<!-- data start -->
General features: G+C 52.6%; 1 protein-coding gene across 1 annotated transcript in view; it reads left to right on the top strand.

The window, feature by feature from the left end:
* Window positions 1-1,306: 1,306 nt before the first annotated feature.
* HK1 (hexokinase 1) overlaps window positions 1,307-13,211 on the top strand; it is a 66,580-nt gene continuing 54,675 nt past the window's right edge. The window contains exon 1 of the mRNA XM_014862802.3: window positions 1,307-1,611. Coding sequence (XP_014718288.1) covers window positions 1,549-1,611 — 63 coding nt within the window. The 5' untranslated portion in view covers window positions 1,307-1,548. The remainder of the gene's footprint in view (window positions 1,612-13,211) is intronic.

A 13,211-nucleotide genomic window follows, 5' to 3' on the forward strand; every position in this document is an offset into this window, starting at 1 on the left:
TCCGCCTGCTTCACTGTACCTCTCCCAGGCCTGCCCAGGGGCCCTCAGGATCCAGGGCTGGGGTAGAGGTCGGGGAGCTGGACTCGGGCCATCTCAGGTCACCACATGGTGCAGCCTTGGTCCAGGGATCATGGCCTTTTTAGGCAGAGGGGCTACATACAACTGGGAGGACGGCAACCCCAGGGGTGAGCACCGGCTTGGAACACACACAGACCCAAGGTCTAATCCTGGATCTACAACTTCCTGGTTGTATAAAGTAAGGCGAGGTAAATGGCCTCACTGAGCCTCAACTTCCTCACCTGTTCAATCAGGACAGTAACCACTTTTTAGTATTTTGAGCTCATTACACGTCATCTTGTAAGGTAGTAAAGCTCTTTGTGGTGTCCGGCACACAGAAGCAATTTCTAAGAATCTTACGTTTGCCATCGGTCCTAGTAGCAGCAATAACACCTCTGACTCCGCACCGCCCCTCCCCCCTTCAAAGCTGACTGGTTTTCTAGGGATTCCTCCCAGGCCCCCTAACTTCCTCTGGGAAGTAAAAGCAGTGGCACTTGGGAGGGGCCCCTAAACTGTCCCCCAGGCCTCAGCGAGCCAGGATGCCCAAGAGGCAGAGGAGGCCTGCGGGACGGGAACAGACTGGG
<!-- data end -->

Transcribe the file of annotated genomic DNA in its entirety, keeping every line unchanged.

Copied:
General features: G+C 52.6%; 1 protein-coding gene across 1 annotated transcript in view; it reads left to right on the top strand.

The window, feature by feature from the left end:
* Window positions 1-1,306: 1,306 nt before the first annotated feature.
* HK1 (hexokinase 1) overlaps window positions 1,307-13,211 on the top strand; it is a 66,580-nt gene continuing 54,675 nt past the window's right edge. The window contains exon 1 of the mRNA XM_014862802.3: window positions 1,307-1,611. Coding sequence (XP_014718288.1) covers window positions 1,549-1,611 — 63 coding nt within the window. The 5' untranslated portion in view covers window positions 1,307-1,548. The remainder of the gene's footprint in view (window positions 1,612-13,211) is intronic.

A 13,211-nucleotide genomic window follows, 5' to 3' on the forward strand; every position in this document is an offset into this window, starting at 1 on the left:
TCCGCCTGCTTCACTGTACCTCTCCCAGGCCTGCCCAGGGGCCCTCAGGATCCAGGGCTGGGGTAGAGGTCGGGGAGCTGGACTCGGGCCATCTCAGGTCACCACATGGTGCAGCCTTGGTCCAGGGATCATGGCCTTTTTAGGCAGAGGGGCTACATACAACTGGGAGGACGGCAACCCCAGGGGTGAGCACCGGCTTGGAACACACACAGACCCAAGGTCTAATCCTGGATCTACAACTTCCTGGTTGTATAAAGTAAGGCGAGGTAAATGGCCTCACTGAGCCTCAACTTCCTCACCTGTTCAATCAGGACAGTAACCACTTTTTAGTATTTTGAGCTCATTACACGTCATCTTGTAAGGTAGTAAAGCTCTTTGTGGTGTCCGGCACACAGAAGCAATTTCTAAGAATCTTACGTTTGCCATCGGTCCTAGTAGCAGCAATAACACCTCTGACTCCGCACCGCCCCTCCCCCCTTCAAAGCTGACTGGTTTTCTAGGGATTCCTCCCAGGCCCCCTAACTTCCTCTGGGAAGTAAAAGCAGTGGCACTTGGGAGGGGCCCCTAAACTGTCCCCCAGGCCTCAGCGAGCCAGGATGCCCAAGAGGCAGAGGAGGCCTGCGGGACGGGAACAGACTGGG